Naphtali Hurlbut, born at Groton, Conn., August 12, 1767, removed with his parents to the Wyoming Valley in 1778; was enrolled as a private in Capt. John Franklin's company in 1780. Died in Burns, N. Y., March 28, 1844, and is buried at Arkport.
     Nathaniel Kellogg, born February 24, 1758, was a pioneer Baptist minister in the Canisteo Valley, and is buried at Jasper. He is remembered by several old settlers still living as a Revolutionary veteran.
     Nathaniel Kellogg, Philip Failing, John Helliker, and Samuel Holmes are buried in the same cemetery, and many old people relate that as children they heard these men recall their experiences in the war for American Independence.
     Elias Stephens served in the Cumberland County militia, Hatch's company of Minute Men. He was a pioneer of the Canisteo Valley, and was buried in the old cemetery at Hornellsville, now, unfortunately, nearly obliterated.
     Elijah Stephens served in "The Levies," New York Line. He was a pioneer of the Canisteo Valley, and was buried near Hornellsville.
    
     The following entries are copied from the remaining fragments of a diary kept by Capt. John Jamison during the Revolution:
     [John Jamison, born in Durham, Bucks Co., Pa., Dec. 3, 1755; died at Canisteo, New York, March 23, 1836; was pensioned for two years' actual service as a Captain in the Pennsylvania troops; a part of the time he served under Col. Robert Robinson; was also in Col. Baxter's battalion of Flying Camp, 1776; at the commencement of the war he raised a company, and records in the possession of his descendants show him to have been in service as early as 1776 and as late as 1779. "The expense attending the raising of his company and for the relief of others under his command during their service was very heavy, and he was compelled to draw upon his father. This was charged to his personal account and when his father's estate was settled, he had nothing coming to him." He was taken prisoner in the battle of Fort Washington and confined on a British prison ship in New York Bay, where he contracted a disease from which he never recovered. He was one of the twelve associates for the settlement of Canisteo Valley, 1789. Another record states that of the 19 or 20 prisoners confined together, Capt. Jamison was one of four or five who lived to obtain their liberty.]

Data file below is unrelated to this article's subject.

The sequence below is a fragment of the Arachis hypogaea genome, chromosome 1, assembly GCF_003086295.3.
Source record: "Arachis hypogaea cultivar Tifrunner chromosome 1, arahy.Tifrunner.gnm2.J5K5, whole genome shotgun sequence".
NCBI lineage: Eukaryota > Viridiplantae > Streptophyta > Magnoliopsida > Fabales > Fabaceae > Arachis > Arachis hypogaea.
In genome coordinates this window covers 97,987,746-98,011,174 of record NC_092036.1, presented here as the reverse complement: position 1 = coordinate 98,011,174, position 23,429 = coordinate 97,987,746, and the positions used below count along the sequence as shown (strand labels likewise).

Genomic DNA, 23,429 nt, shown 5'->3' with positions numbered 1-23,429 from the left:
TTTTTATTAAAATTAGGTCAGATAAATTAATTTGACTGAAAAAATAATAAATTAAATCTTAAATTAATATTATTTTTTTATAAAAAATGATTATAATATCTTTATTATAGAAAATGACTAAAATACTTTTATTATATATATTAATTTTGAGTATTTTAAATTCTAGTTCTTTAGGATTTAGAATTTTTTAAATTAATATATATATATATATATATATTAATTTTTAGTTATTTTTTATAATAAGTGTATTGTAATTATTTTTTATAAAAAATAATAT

28 Oct 1776 Reed of Lieut. Erwin of Capt. Jamison's Company in Col. Baxter's Batt'n of Flying Camp Six Musquits six Bayonets and Scabboards five Belts 89 Cartouch Boxes Being the property of the State of Pennsylvania they being more than wanted
          In behalf of Coll. House
                    C. 7m'y Store. P. Amboy.
     Dec 30 1776 then died David McCargan
     Jan the 8 1777 then died Andrew Clark
     Jan the 13 1777 then died John Picot
     Jan the 8 1777 then died William Jones
     Dec the 29 1779 the names of these of my company
          Alexander Dunlap, John Welley, Michael Murphy
                    Capt. John Jamison

     The following names are found on a page together:
     Thomas Carty Joseph Hale John Goode Peter Grobe Casuard (?) Swink Amos Langhey William Bell John Worel

     These entries are found on several pages:
     Reed of Mr. Pintard First pair of Shoes
     Reed on ship board 1 Blanket 1 Blanket Coat 1 Shirt
     Reed in Cash for to pay making shirts 2L 16. 0.
     Reed in Cloth Linen and Sundries for Clothing L32 1. 0.
     Sept 15, 1778 paide for my boarding to Sundry Landlords L64. 1. 9.
     July 26, 1779 Robert Huneday to Supper L0. 10. 0.
     July the 30, 1779 to one Gill of Rum 0. 10. 0.
           31 Robert Honeday to milk at Sundry times 0. 12. 1.
     Aug 3, 1779 James Glass to 38 sheaves of oats L6. 10. 0.
           3 Mary Johnson to six doz of oat sheaves L13. 10. 0.
     Aug the 2, 1779 Samuel Haslet to Two doz of oat sheaves 4. 10. 0.
     Aug the 3, 1779 George Lefrise 1. 15. 0.
     Aug the 2, 1779 Samuel Shanon Total L1. 2. 6.
     July the 27, 1779 Abraham Luke to Twenty Seven Sheaves of oats 4. 15. 0.
     27 John Martal to seventeen Horses one night at pasture 2. 12. 6.
     30 Joseph Likens to one Bushel of Rey an pasture for seventeen horses one night 16. 7. 6.
     30 James Glass to twenty eight sheaves of oats 4. 10. 0.
     William Armstrong to one pound of Lead ay pr 12 dollars.
     Solomon Lypeage (?) to 1/4 pound of tea at three dollars pr pound
          to one pound of Coffee at 16S. pr pound
          to half yard Silk gauz six dollars
          2 yds & one half yd of ribbon 5 dollars
          2 yds & half y of binding at 2 dollars.
     Leut Erwin 2 pr shoes 1 Beaver Hat